Maria Cleland





Project 1885-1

FOLKLORE

Spartanburg Dist. 4

May 24, 1937

Edited by:

Elmer Turnage



STORIES FROM EX-SLAVES





"I was born near old Bush River Baptist Church, in Newberry County, S.

C. I was the slave of John Satterwhite. My mother lived with them. I was

a small girl when the war was on. My brother went to war with Marse

Satterwhite. When de Ku Klux and paddrollers traveled around in that

section, they made Mr. Satterwhite hold the niggers when they was

whipped, but he most all the time let them loose, exclaiming, 'they got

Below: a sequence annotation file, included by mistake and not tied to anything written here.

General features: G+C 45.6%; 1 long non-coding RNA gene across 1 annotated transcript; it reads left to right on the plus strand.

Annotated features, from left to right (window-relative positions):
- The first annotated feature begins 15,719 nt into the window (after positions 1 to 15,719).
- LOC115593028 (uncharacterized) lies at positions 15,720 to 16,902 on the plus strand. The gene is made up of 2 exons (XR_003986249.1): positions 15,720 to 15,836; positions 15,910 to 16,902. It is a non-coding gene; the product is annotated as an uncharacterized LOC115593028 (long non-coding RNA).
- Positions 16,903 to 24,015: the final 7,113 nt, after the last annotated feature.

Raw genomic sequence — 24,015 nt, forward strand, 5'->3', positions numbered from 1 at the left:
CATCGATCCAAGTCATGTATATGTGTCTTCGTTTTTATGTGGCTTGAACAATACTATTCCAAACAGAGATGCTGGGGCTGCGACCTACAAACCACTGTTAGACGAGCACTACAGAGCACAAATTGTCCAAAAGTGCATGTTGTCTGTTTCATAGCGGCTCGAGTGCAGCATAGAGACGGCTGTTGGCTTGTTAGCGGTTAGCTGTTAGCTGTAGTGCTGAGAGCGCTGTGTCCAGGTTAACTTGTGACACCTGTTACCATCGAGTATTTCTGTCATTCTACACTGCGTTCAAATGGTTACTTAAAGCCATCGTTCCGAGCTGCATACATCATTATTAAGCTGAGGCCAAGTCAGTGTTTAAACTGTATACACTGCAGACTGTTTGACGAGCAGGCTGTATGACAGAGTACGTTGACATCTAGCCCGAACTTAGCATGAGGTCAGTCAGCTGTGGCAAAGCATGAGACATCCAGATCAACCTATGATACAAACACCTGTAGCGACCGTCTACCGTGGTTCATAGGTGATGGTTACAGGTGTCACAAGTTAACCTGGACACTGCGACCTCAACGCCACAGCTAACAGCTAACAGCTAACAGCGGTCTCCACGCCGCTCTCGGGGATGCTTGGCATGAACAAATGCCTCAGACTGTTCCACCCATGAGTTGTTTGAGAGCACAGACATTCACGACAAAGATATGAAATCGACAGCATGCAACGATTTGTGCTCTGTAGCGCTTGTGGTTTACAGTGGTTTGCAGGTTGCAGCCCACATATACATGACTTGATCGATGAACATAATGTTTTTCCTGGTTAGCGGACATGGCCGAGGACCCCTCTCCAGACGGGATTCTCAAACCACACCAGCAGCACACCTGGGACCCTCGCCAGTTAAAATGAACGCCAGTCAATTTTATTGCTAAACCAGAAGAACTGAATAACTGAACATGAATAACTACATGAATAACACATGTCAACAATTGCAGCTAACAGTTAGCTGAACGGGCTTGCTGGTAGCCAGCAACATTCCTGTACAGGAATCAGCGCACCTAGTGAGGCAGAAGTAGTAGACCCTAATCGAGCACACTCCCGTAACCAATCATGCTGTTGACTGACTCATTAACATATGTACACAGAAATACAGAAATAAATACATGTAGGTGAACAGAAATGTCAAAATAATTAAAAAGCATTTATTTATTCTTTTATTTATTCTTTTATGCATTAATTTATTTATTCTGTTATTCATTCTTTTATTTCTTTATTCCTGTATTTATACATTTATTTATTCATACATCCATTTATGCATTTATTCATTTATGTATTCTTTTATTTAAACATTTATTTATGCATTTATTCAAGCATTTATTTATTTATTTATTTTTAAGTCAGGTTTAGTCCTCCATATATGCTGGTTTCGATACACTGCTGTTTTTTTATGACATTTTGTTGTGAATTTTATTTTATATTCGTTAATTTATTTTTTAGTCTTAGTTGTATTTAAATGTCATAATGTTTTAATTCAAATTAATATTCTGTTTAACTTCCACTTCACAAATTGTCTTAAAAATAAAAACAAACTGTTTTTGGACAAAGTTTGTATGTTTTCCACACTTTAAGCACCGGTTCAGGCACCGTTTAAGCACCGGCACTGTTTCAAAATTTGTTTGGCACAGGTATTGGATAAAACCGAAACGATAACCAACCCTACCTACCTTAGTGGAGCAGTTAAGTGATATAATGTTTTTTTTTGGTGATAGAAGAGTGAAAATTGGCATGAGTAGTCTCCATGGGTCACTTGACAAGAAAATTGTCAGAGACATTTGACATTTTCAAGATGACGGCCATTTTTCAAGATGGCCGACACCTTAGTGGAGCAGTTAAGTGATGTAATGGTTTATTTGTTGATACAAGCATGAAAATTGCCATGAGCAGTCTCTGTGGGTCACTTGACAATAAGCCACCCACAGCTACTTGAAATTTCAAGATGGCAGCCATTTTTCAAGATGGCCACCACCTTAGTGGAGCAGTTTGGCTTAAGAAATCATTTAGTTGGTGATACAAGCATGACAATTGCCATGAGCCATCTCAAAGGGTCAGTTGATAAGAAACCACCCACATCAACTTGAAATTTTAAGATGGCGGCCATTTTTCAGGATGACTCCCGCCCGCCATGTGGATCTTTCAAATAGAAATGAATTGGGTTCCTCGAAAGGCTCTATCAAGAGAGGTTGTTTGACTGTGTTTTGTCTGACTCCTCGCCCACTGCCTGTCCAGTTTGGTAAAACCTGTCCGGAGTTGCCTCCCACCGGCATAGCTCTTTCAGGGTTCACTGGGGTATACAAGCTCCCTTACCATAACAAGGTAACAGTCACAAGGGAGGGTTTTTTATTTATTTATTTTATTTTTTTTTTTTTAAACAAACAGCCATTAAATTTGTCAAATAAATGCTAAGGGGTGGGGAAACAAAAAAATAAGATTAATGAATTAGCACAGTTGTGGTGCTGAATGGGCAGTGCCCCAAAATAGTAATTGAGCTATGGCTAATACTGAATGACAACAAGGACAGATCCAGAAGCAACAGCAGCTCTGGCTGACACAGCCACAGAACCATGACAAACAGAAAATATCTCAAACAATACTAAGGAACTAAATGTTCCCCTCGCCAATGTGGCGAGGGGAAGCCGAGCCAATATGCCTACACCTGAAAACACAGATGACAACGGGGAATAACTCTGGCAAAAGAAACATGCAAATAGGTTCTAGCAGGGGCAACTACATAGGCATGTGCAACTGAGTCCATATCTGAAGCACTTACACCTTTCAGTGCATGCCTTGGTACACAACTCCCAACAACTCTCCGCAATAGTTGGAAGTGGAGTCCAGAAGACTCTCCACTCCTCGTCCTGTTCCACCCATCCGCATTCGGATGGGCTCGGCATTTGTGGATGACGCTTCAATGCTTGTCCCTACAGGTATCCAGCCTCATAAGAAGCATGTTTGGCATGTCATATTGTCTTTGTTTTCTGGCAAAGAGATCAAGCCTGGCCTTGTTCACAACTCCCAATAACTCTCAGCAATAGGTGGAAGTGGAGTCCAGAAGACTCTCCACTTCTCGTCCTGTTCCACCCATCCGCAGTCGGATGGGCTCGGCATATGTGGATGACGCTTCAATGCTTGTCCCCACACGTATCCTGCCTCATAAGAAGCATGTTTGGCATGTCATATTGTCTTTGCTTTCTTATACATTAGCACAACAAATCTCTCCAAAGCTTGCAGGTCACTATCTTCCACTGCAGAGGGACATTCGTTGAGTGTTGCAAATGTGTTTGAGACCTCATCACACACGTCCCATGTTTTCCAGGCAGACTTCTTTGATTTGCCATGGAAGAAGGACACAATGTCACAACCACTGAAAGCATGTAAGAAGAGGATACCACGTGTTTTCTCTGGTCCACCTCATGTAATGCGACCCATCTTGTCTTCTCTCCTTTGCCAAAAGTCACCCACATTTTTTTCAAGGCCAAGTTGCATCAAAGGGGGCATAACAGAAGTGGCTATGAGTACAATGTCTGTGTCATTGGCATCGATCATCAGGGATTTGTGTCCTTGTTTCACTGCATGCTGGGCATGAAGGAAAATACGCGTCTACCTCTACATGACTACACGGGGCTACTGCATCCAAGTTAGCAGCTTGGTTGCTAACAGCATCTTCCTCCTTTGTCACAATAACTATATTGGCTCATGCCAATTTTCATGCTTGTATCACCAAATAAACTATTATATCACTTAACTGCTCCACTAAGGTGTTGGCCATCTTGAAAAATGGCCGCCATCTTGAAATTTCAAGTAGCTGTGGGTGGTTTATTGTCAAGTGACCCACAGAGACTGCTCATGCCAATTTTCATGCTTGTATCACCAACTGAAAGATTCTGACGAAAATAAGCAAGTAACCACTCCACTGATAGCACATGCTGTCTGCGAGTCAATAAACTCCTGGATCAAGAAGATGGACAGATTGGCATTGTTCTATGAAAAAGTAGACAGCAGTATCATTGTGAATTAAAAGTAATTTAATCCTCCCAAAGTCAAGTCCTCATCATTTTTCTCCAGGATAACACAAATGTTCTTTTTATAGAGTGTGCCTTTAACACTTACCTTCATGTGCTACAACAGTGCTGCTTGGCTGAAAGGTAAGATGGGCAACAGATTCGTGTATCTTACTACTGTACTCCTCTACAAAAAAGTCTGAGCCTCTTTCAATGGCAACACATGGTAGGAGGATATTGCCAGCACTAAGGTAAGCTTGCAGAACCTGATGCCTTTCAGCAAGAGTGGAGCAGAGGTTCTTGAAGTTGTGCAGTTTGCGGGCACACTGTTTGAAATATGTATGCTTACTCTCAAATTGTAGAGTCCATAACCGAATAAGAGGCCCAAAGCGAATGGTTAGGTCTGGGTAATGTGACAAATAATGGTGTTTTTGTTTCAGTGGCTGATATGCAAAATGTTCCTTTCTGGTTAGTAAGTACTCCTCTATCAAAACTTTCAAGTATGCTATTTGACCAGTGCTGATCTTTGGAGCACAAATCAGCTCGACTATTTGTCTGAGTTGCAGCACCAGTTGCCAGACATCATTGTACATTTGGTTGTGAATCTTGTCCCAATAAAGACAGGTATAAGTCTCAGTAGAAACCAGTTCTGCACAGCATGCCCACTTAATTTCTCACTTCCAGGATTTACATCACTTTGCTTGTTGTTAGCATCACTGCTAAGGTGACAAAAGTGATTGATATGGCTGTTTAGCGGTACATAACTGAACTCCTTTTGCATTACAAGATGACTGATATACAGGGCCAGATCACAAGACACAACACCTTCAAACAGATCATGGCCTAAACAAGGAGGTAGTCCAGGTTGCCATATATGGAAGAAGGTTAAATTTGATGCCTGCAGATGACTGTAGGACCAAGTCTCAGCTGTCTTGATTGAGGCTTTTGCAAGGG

loose'--he did not want many of them whipped.



"My mother had a kitchen way off from the house, wid a wide fireplace

where she cooked victuals. There was holes in back of de chimney with

iron rods sticking out of them to hold de pans, pots, kettles or

boilers.



"People there did not believe much in ghosts. They were not much

superstitious, but one time some of the negroes thought they heard the

benches in Bush River Baptist Church turn over when nobody was in the

church.



"Negroes most always shouted at their religious meetings. Before de

negroes had their own church meetings, the slaves went to the white

folks' Bush River Baptist church and set up in the gallery. I moved to

Newberry when I was young, after I got married."



Source: Maria Cleland, Newberry, S. C. (80 years old).

Interviewer: G. L. Summer, Newberry, S. C. (5/17/37)





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